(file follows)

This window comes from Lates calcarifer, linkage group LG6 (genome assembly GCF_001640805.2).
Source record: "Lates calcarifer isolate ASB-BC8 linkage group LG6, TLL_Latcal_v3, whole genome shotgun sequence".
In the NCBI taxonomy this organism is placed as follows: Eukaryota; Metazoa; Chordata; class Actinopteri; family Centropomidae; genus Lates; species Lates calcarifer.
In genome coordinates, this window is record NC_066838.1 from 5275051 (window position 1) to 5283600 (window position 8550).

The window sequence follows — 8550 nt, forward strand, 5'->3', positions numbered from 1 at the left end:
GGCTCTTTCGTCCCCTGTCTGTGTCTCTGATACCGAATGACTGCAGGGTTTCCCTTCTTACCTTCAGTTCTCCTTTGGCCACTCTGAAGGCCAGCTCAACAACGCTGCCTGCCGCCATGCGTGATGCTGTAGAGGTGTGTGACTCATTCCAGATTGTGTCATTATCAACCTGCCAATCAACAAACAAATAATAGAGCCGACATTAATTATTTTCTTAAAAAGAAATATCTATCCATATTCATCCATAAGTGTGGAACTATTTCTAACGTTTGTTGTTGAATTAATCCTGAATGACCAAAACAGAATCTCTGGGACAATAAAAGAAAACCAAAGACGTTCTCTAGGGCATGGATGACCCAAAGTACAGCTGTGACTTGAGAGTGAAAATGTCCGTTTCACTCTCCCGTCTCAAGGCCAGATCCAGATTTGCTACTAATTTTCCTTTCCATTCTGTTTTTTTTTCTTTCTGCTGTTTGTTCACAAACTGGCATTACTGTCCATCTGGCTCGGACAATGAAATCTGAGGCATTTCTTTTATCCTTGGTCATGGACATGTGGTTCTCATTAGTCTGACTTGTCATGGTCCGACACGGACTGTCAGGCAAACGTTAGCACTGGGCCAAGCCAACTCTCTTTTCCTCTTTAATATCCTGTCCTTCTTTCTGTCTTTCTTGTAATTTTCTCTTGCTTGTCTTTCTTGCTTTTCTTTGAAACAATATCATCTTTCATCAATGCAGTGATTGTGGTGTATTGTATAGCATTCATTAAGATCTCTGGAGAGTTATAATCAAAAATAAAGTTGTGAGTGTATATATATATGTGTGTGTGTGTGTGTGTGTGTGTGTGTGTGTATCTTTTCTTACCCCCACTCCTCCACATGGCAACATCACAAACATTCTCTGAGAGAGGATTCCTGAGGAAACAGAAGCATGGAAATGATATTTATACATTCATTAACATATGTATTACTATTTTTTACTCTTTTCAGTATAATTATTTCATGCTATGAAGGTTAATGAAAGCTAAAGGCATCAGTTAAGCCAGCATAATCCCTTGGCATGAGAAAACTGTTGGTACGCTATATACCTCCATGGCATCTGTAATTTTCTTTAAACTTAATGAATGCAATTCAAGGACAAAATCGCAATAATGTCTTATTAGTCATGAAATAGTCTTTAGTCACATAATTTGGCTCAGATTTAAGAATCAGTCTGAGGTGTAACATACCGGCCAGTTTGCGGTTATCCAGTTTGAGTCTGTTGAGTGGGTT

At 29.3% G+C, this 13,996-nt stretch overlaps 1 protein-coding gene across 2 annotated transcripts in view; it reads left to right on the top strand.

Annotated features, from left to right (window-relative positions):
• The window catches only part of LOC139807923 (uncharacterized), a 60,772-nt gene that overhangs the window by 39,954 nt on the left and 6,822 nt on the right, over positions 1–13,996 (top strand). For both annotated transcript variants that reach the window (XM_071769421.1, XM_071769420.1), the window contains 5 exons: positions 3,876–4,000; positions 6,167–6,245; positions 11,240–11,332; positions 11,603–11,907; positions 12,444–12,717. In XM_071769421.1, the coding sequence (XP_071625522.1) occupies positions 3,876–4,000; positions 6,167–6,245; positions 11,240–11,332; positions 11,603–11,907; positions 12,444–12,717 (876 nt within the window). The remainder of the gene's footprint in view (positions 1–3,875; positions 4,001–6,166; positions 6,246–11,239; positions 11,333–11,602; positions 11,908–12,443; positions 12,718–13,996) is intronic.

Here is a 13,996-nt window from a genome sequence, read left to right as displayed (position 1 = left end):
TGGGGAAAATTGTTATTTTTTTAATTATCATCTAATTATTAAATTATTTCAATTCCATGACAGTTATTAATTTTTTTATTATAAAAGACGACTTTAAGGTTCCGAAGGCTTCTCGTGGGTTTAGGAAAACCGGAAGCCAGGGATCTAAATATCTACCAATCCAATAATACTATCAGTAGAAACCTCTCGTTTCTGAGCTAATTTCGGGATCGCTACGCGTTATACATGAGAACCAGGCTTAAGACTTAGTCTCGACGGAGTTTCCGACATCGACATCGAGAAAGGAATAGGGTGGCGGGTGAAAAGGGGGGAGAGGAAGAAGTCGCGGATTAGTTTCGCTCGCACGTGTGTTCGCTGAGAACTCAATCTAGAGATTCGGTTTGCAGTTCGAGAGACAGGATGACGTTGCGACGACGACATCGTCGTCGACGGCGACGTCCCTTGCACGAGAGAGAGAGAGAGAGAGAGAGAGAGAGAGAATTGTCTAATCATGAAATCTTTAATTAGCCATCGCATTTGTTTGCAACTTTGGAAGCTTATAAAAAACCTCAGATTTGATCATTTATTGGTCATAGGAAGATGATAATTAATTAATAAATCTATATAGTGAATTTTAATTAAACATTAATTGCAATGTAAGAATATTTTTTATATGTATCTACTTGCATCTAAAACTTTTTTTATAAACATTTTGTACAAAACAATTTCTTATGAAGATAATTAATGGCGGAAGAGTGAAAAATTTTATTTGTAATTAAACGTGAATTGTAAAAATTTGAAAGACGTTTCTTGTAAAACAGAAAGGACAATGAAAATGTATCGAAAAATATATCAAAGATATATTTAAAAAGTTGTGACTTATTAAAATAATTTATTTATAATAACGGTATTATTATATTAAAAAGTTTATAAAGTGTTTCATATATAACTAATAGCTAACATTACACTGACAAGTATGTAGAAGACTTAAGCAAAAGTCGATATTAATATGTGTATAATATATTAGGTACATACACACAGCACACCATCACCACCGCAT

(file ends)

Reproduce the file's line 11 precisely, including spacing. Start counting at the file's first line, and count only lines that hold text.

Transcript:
TGGGGAAAATTGTTATTTTTTTAATTATCATCTAATTATTAAATTATTTCAATTCCATGACAGTTATTAATTTTTTTATTATAAAAGACGACTTTAAGGTTCCGAAGGCTTCTCGTGGGTTTAGGAAAACCGGAAGCCAGGGATCTAAATATCTACCAATCCAATAATACTATCAGTAGAAACCTCTCGTTTCTGAGCTAATTTCGGGATCGCTACGCGTTATACATGAGAACCAGGCTTAAGACTTAGTCTCGACGGAGTTTCCGACATCGACATCGAGAAAGGAATAGGGTGGCGGGTGAAAAGGGGGGAGAGGAAGAAGTCGCGGATTAGTTTCGCTCGCACGTGTGTTCGCTGAGAACTCAATCTAGAGATTCGGTTTGCAGTTCGAGAGACAGGATGACGTTGCGACGACGACATCGTCGTCGACGGCGACGTCCCTTGCACGAGAGAGAGAGAGAGAGAGAGAGAGAGAGAGAATTGTCTAATCATGAAATCTTTAATTAGCCATCGCATTTGTTTGCAACTTTGGAAGCTTATAAAAAACCTCAGATTTGATCATTTATTGGTCATAGGAAGATGATAATTAATTAATAAATCTATATAGTGAATTTTAATTAAACATTAATTGCAATGTAAGAATATTTTTTATATGTATCTACTTGCATCTAAAACTTTTTTTATAAACATTTTGTACAAAACAATTTCTTATGAAGATAATTAATGGCGGAAGAGTGAAAAATTTTATTTGTAATTAAACGTGAATTGTAAAAATTTGAAAGACGTTTCTTGTAAAACAGAAAGGACAATGAAAATGTATCGAAAAATATATCAAAGATATATTTAAAAAGTTGTGACTTATTAAAATAATTTATTTATAATAACGGTATTATTATATTAAAAAGTTTATAAAGTGTTTCATATATAACTAATAGCTAACATTACACTGACAAGTATGTAGAAGACTTAAGCAAAAGTCGATATTAATATGTGTATAATATATTAGGTACATACACACAGCACACCATCACCACCGCAT